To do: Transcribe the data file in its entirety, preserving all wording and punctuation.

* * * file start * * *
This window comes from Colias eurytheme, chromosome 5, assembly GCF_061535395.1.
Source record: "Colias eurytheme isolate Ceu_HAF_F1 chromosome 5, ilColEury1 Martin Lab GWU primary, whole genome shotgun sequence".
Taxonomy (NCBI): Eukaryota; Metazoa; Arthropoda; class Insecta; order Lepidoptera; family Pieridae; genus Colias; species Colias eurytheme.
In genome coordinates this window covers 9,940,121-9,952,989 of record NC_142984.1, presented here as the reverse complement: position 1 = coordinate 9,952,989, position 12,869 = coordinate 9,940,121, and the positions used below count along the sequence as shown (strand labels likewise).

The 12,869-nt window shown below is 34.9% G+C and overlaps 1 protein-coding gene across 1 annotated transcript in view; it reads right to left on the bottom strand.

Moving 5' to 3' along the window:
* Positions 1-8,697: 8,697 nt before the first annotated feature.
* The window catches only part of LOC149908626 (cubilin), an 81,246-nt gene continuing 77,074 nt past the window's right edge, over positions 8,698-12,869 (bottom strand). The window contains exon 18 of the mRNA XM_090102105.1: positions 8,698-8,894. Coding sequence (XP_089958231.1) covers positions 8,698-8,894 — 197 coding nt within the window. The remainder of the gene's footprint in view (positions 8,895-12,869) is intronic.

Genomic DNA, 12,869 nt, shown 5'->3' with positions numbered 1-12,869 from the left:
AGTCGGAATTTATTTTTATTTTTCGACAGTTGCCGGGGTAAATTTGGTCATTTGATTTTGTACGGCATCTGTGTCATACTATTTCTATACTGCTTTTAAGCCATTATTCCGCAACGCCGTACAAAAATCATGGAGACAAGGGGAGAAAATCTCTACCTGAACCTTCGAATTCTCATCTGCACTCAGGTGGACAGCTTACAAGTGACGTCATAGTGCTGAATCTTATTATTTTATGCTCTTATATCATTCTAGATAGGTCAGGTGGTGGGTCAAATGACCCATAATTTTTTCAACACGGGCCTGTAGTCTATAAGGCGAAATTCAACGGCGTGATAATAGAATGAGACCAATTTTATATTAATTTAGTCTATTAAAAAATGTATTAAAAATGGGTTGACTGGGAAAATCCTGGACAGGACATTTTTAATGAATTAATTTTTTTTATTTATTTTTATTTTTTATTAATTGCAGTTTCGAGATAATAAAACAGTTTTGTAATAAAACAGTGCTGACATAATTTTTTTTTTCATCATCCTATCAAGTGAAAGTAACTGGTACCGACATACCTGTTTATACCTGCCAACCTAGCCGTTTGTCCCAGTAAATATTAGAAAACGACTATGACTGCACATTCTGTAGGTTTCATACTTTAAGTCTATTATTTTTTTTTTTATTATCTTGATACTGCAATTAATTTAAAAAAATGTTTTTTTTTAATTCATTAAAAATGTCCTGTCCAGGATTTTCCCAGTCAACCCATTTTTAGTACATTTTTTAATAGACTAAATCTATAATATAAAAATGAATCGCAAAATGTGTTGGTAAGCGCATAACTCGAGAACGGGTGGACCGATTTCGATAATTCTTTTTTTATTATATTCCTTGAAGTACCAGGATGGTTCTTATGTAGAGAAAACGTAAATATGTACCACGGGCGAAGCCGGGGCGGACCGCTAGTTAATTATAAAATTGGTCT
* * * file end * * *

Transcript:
This window comes from Colias eurytheme, chromosome 5, assembly GCF_061535395.1.
Source record: "Colias eurytheme isolate Ceu_HAF_F1 chromosome 5, ilColEury1 Martin Lab GWU primary, whole genome shotgun sequence".
Taxonomy (NCBI): Eukaryota; Metazoa; Arthropoda; class Insecta; order Lepidoptera; family Pieridae; genus Colias; species Colias eurytheme.
In genome coordinates this window covers 9,940,121-9,952,989 of record NC_142984.1, presented here as the reverse complement: position 1 = coordinate 9,952,989, position 12,869 = coordinate 9,940,121, and the positions used below count along the sequence as shown (strand labels likewise).

The 12,869-nt window shown below is 34.9% G+C and overlaps 1 protein-coding gene across 1 annotated transcript in view; it reads right to left on the bottom strand.

Moving 5' to 3' along the window:
* Positions 1-8,697: 8,697 nt before the first annotated feature.
* The window catches only part of LOC149908626 (cubilin), an 81,246-nt gene continuing 77,074 nt past the window's right edge, over positions 8,698-12,869 (bottom strand). The window contains exon 18 of the mRNA XM_090102105.1: positions 8,698-8,894. Coding sequence (XP_089958231.1) covers positions 8,698-8,894 — 197 coding nt within the window. The remainder of the gene's footprint in view (positions 8,895-12,869) is intronic.

Genomic DNA, 12,869 nt, shown 5'->3' with positions numbered 1-12,869 from the left:
AGTCGGAATTTATTTTTATTTTTCGACAGTTGCCGGGGTAAATTTGGTCATTTGATTTTGTACGGCATCTGTGTCATACTATTTCTATACTGCTTTTAAGCCATTATTCCGCAACGCCGTACAAAAATCATGGAGACAAGGGGAGAAAATCTCTACCTGAACCTTCGAATTCTCATCTGCACTCAGGTGGACAGCTTACAAGTGACGTCATAGTGCTGAATCTTATTATTTTATGCTCTTATATCATTCTAGATAGGTCAGGTGGTGGGTCAAATGACCCATAATTTTTTCAACACGGGCCTGTAGTCTATAAGGCGAAATTCAACGGCGTGATAATAGAATGAGACCAATTTTATATTAATTTAGTCTATTAAAAAATGTATTAAAAATGGGTTGACTGGGAAAATCCTGGACAGGACATTTTTAATGAATTAATTTTTTTTATTTATTTTTATTTTTTATTAATTGCAGTTTCGAGATAATAAAACAGTTTTGTAATAAAACAGTGCTGACATAATTTTTTTTTTCATCATCCTATCAAGTGAAAGTAACTGGTACCGACATACCTGTTTATACCTGCCAACCTAGCCGTTTGTCCCAGTAAATATTAGAAAACGACTATGACTGCACATTCTGTAGGTTTCATACTTTAAGTCTATTATTTTTTTTTTTATTATCTTGATACTGCAATTAATTTAAAAAAATGTTTTTTTTTAATTCATTAAAAATGTCCTGTCCAGGATTTTCCCAGTCAACCCATTTTTAGTACATTTTTTAATAGACTAAATCTATAATATAAAAATGAATCGCAAAATGTGTTGGTAAGCGCATAACTCGAGAACGGGTGGACCGATTTCGATAATTCTTTTTTTATTATATTCCTTGAAGTACCAGGATGGTTCTTATGTAGAGAAAACGTAAATATGTACCACGGGCGAAGCCGGGGCGGACCGCTAGTTAATTATAAAATTGGTCT